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US Congress rejects Obama's veto of 9/11 lawsuit bill in first override of presidency

Updated: 2016-09-29 09:23

Obama vetoed the bill on Friday, citing concerns that the bill "would be detrimental to US national interests."

"Enacting JASTA into law, however, would neither protect Americans from terrorist attacks nor improve the effectiveness of our response to such attacks," Obama said.

Families of the Sept. 11 victims have been trying to sue the Saudi royal family, Saudi banks and charities in US courts, on ground that the Saudi government provided financial support for terrorism.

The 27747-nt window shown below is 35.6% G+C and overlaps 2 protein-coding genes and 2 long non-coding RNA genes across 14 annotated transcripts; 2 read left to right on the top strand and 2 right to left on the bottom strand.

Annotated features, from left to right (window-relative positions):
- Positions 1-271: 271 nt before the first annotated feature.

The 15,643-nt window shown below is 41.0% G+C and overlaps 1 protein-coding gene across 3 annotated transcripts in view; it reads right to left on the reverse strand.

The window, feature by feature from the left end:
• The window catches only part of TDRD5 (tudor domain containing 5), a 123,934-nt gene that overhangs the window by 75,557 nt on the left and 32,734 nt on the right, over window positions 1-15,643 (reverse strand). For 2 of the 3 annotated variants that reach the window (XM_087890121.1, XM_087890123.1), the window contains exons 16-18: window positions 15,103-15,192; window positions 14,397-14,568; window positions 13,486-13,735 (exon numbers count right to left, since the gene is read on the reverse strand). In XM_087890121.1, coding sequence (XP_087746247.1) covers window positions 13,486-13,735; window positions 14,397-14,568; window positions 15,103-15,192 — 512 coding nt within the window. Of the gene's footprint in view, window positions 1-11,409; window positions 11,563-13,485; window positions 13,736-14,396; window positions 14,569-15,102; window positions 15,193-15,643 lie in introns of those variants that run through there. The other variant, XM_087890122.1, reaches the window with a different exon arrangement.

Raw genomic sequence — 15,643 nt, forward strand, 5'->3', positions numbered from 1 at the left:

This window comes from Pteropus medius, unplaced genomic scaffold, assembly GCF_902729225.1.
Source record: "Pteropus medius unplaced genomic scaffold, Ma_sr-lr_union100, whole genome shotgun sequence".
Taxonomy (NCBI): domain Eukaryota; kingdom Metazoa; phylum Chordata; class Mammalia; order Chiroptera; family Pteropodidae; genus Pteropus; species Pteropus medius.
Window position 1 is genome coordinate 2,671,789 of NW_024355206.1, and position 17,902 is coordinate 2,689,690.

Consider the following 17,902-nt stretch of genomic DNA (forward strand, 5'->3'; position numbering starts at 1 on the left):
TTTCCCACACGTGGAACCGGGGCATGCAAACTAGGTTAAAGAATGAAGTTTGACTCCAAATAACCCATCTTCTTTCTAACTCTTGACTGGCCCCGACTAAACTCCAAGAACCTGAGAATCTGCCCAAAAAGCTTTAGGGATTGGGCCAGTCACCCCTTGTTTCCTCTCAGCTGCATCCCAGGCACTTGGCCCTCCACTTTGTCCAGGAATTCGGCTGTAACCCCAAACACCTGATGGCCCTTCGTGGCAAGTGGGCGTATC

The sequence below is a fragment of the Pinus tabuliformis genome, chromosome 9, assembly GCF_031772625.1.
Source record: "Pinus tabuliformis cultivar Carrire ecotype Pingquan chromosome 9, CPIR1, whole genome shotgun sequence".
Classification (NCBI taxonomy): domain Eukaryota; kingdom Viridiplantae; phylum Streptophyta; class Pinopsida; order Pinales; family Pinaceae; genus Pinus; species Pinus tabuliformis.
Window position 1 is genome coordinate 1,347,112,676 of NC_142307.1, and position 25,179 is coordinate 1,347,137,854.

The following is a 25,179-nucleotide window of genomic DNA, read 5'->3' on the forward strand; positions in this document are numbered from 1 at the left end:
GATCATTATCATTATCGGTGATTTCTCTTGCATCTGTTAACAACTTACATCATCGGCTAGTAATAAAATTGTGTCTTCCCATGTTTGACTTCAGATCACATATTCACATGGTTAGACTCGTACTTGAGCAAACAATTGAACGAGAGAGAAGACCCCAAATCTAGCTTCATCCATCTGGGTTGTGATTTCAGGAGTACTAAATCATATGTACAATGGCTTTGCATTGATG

Osama bin Laden, the mastermind of the Sept. 11, 2001 terror attacks which killed nearly 3,000 people in New York, Washington D.C. area and Pennsylvania, was a wealthy Saudi national.

But the families' efforts have largely been stymied, in part because of a 1976 law that gives foreign nations some immunity from lawsuits in American courts.

The JASTA has already drawn strong criticism from the Saudi government, a close US partner in fighting terrorism in the Middle East, which has denied any role in the plot of the 2001 terror attacks.

Saudi Arabia has also threatened to sell off hundreds of billions of dollars' worth of American assets held by the kingdom if the US passes and enacts the bill.



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